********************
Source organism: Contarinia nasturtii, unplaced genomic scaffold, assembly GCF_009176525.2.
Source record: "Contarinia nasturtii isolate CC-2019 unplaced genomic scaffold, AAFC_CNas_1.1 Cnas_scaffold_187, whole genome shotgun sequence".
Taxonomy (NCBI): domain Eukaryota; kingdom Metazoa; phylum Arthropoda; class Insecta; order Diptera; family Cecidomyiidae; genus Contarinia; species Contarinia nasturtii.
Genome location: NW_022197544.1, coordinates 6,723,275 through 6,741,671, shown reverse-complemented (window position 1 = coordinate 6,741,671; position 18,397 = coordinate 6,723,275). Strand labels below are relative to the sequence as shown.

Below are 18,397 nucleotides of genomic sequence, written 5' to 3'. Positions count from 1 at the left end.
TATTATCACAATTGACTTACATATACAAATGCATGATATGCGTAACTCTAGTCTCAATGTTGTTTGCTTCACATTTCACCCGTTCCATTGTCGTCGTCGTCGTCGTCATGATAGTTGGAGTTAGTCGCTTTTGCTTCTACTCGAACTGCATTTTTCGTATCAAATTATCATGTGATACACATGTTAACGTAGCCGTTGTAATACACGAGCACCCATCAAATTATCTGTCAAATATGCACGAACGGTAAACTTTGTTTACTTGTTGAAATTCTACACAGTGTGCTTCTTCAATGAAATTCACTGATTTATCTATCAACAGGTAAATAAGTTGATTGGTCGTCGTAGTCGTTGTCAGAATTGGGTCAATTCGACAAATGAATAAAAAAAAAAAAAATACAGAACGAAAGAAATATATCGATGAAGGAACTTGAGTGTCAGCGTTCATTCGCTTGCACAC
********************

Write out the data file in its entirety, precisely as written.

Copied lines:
Source organism: Contarinia nasturtii, unplaced genomic scaffold, assembly GCF_009176525.2.
Source record: "Contarinia nasturtii isolate CC-2019 unplaced genomic scaffold, AAFC_CNas_1.1 Cnas_scaffold_187, whole genome shotgun sequence".
Taxonomy (NCBI): domain Eukaryota; kingdom Metazoa; phylum Arthropoda; class Insecta; order Diptera; family Cecidomyiidae; genus Contarinia; species Contarinia nasturtii.
Genome location: NW_022197544.1, coordinates 6,723,275 through 6,741,671, shown reverse-complemented (window position 1 = coordinate 6,741,671; position 18,397 = coordinate 6,723,275). Strand labels below are relative to the sequence as shown.

Below are 18,397 nucleotides of genomic sequence, written 5' to 3'. Positions count from 1 at the left end.
TATTATCACAATTGACTTACATATACAAATGCATGATATGCGTAACTCTAGTCTCAATGTTGTTTGCTTCACATTTCACCCGTTCCATTGTCGTCGTCGTCGTCGTCATGATAGTTGGAGTTAGTCGCTTTTGCTTCTACTCGAACTGCATTTTTCGTATCAAATTATCATGTGATACACATGTTAACGTAGCCGTTGTAATACACGAGCACCCATCAAATTATCTGTCAAATATGCACGAACGGTAAACTTTGTTTACTTGTTGAAATTCTACACAGTGTGCTTCTTCAATGAAATTCACTGATTTATCTATCAACAGGTAAATAAGTTGATTGGTCGTCGTAGTCGTTGTCAGAATTGGGTCAATTCGACAAATGAATAAAAAAAAAAAAAATACAGAACGAAAGAAATATATCGATGAAGGAACTTGAGTGTCAGCGTTCATTCGCTTGCACAC